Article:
A guide to navigating inflation

Inflation is dominating financial headlines. I don’t like it any more than you, but we need to bravely face reality to help guide and shape our financial decisions.

A key inflationary data point revealed itself when the consumer price index (CPI) released its most recent numbers. As a reminder, the CPI is a measure of the average change over time in the prices paid by urban consumers for a market basket of a fixed set of consumer goods and services. In short, it’s a good inflationary measuring stick here in the U.S.

According to the recent report, the CPI climbed 7.5% in January of 2022, compared to January a year ago. You’d have to go all the way back to February of 1982 to see an increase that big. That’s 40 years!

What’s the primary cause? Officials from the Federal Reserve are attributing the jump to factors associated with the pandemic. During the pandemic, there was strong demand for consumer goods, and that demand along with factory shutdowns and worker shortages led to supply chain bottlenecks as well. Combine those factors with the huge economic stimulus that was injected into the American economy and you have a recipe for inflation.

Let’s look more closely at that market basket of consumer goods I mentioned earlier that is part of the CPI. Incredibly, every single item within it increased in price from a year ago. Gasoline, shelter, food, and vehicles were among the larger contributors to the year-over-year increases. Meat, poultry, fish and eggs were all up 12.2%. New vehicles also rose 12.2%, but more eye-opening is that used vehicles increased 40.5%! That’s about in line with how much more consumers are paying for gasoline, which is up 40% from last year’s levels.

Now that we’re aware of the challenges to our purchasing power, can we find some good news? Yes, we can. Historically, inflation has been good for the stock market, according to data compiled from Bloomberg.

In the period spanning from 1960 to 1973, we saw a CPI of 2.9% before stagflation (increased inflation plus slow economic output) took hold. Value stocks — think stocks that for the most part pay out dividends and trade at relatively lower trading multiples — did really well, climbing 12.5% annually. Growth stocks — companies who are generally more focused on growing than returning profits to shareholders in the form of dividends — grew 9.3% per year during these 12 years. The S&P 500 index was up 9% annually during this time.

From 1973 to 1982, stagflation popped in for a visit. A lot of people are not very fond of the period in time, but the annual numbers tell a slightly different story. Value stocks were up 10.9%, growth stocks 2.1%, and the S&P 500 4.7%. Value stocks outperformed both the S&P 500 and growth stocks during this period of elevated inflation.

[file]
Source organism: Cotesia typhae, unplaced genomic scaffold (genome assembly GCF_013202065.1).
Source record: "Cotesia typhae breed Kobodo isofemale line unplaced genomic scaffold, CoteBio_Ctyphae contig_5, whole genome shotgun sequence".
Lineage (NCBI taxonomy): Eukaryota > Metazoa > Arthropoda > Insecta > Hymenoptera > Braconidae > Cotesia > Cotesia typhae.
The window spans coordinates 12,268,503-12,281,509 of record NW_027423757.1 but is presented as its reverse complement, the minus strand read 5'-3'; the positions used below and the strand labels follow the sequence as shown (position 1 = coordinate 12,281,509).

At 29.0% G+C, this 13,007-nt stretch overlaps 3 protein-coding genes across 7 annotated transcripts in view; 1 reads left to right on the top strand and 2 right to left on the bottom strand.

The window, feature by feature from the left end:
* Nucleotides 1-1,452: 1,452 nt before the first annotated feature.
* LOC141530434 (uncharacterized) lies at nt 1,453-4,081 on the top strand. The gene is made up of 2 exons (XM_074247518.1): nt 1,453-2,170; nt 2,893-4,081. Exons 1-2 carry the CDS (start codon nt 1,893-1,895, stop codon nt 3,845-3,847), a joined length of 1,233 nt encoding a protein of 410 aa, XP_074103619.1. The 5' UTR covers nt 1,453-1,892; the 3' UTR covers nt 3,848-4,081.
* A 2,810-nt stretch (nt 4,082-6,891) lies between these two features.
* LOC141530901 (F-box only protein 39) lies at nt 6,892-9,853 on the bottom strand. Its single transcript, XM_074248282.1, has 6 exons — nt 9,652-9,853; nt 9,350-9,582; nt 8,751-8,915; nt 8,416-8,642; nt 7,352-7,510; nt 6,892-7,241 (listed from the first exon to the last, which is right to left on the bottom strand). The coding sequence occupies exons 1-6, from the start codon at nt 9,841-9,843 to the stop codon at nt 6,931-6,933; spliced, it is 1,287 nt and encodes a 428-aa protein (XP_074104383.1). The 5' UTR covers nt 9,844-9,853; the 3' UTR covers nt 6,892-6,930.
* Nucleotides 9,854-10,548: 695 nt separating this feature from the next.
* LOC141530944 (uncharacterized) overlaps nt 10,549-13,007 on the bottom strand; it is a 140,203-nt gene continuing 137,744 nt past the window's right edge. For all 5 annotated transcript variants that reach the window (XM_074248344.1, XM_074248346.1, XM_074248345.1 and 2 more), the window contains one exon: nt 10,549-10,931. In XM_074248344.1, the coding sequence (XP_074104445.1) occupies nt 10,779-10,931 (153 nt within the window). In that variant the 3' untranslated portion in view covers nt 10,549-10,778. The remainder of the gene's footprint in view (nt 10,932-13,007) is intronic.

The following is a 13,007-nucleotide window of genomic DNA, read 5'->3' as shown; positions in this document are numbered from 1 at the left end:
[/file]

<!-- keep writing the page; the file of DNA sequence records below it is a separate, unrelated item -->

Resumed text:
After that period of stagflation, we saw a CPI of 3.2% from 1982 to 2008. Even through the dot-com bubble, on an annual basis value stocks still grew 9.5%, growth stocks 8.5%, and the S&P 500 11.2%.

More recently, the years immediately following the financial crisis of 2008 look even better for investors. From 2009 to 2021, with a CPI of 1.6%, value stocks grew at an impressive annual rate of 12.4%. Growth stocks outperformed, increasing annually during this time by 18.4%, and the S&P 500 increased by 15.2%.

What does this mean? The S&P 500 has performed well in each of these inflationary scenarios, and most of the time value stocks performed better than growth stocks in periods with elevated inflation. While nothing is absolute, this is a reminder that periods of elevated inflation aren’t necessarily detrimental to the overall stock market and your investments.

It’s important to understand how the market has historically performed to give our readers some context, but all the scary headlines and talking points are starting to take a toll on the U.S. consumer.

The University of Michigan publishes a monthly Consumer Sentiment Index to gauge the confidence consumers have in the economy, and its most recent release showed a “stunning” drop from December 2021 levels. It’s down to its lowest since October 2011. To put this in context, consumer confidence was higher during the heart of the COVID pandemic than it is now. Think about that!

These declines have been driven by the aforementioned scary headlines, rising inflation, reaction to governmental economic policies, rising gas prices, Russia/Ukraine tensions, and COVID fatigue. Sentiment can withstand most of these as stand-alone issues, but the accumulated anxiety of them all together weighs on consumers.

The bottom line is that while we don’t know exactly how long the current inflationary period will last, we do know that we can get through it by remaining mindful and taking some comfort in the fact that it isn’t permanent. At my firm, we continue to focus on investing in solid, blue-chip dividend-paying value stocks to help weather this inflationary environment. We believe that value should perform better than growth at elevated CPI levels which is where we are now!

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